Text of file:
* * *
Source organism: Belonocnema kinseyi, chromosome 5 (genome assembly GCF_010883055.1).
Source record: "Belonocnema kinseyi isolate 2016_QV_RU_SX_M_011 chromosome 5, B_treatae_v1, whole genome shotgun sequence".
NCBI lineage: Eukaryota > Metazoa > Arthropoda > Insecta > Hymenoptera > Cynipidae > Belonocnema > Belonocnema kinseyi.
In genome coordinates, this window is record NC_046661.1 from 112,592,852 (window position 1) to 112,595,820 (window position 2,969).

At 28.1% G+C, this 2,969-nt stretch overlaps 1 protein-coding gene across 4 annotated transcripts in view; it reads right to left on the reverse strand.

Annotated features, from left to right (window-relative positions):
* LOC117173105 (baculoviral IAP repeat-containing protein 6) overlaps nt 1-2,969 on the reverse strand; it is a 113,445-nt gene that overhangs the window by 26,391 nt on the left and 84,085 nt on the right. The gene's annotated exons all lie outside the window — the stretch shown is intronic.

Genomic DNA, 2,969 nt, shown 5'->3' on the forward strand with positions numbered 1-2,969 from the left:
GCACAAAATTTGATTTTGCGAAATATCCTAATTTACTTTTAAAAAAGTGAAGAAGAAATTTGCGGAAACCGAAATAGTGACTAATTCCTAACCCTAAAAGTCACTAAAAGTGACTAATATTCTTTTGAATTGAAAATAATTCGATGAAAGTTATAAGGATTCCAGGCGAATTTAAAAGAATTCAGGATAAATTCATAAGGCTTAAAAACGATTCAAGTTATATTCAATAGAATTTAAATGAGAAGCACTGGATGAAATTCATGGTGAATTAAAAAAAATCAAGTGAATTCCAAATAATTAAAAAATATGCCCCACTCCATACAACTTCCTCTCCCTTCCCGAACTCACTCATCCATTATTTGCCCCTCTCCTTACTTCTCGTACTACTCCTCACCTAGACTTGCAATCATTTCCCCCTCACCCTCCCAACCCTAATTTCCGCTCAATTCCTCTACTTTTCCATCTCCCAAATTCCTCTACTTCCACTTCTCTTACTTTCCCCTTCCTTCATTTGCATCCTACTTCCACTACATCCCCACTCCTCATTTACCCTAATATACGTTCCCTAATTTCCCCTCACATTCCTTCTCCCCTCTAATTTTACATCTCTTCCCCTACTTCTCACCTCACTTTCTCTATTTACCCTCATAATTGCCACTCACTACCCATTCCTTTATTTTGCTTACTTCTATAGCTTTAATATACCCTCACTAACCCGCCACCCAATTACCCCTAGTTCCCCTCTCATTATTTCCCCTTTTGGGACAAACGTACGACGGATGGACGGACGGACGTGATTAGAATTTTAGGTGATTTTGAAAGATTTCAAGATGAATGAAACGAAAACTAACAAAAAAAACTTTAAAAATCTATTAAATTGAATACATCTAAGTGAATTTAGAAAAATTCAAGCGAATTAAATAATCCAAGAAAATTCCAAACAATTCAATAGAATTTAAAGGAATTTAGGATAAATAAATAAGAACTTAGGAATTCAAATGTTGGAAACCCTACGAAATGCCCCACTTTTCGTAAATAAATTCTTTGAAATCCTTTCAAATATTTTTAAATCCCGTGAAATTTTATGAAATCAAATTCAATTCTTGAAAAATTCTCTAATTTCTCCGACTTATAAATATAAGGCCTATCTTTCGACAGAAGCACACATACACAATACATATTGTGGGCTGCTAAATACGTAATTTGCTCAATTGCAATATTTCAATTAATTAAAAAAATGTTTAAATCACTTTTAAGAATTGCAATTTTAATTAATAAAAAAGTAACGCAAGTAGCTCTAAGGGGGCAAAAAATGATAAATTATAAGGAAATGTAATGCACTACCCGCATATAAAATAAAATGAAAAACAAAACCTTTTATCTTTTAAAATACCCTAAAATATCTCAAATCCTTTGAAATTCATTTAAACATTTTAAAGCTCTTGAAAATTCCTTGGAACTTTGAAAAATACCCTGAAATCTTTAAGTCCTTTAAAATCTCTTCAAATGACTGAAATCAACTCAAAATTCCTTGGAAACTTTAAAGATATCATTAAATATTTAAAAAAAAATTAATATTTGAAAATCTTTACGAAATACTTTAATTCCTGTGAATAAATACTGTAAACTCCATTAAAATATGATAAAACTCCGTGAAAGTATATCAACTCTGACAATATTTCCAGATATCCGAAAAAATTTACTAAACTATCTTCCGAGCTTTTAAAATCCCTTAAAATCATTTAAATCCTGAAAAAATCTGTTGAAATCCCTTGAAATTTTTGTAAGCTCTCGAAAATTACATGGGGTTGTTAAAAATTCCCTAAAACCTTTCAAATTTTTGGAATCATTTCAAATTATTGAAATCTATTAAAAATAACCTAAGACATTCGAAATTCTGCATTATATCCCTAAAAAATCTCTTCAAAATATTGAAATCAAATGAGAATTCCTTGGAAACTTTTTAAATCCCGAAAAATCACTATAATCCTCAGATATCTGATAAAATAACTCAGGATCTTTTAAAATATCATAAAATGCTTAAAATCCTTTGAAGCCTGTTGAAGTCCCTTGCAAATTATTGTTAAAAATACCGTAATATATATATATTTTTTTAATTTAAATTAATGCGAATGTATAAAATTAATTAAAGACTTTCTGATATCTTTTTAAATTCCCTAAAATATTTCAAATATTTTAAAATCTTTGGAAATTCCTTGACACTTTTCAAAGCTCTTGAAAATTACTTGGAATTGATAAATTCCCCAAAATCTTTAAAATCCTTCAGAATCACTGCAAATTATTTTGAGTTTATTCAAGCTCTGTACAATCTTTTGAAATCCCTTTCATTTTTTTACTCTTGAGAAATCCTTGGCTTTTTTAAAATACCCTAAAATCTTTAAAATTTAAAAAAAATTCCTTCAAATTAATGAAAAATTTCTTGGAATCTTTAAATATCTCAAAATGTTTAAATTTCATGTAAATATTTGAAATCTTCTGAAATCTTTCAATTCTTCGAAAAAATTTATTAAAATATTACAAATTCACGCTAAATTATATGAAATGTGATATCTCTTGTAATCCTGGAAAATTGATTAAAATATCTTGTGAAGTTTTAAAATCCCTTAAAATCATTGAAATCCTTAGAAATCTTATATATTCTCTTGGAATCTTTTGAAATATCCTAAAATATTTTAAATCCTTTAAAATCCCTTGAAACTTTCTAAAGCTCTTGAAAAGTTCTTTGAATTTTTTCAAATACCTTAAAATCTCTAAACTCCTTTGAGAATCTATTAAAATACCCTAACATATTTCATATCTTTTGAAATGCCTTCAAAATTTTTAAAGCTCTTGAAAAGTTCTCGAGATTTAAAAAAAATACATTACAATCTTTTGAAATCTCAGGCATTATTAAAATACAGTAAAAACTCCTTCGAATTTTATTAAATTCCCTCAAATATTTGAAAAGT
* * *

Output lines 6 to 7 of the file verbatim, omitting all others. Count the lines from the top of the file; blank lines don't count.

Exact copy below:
Annotated features, from left to right (window-relative positions):
* LOC117173105 (baculoviral IAP repeat-containing protein 6) overlaps nt 1-2,969 on the reverse strand; it is a 113,445-nt gene that overhangs the window by 26,391 nt on the left and 84,085 nt on the right. The gene's annotated exons all lie outside the window — the stretch shown is intronic.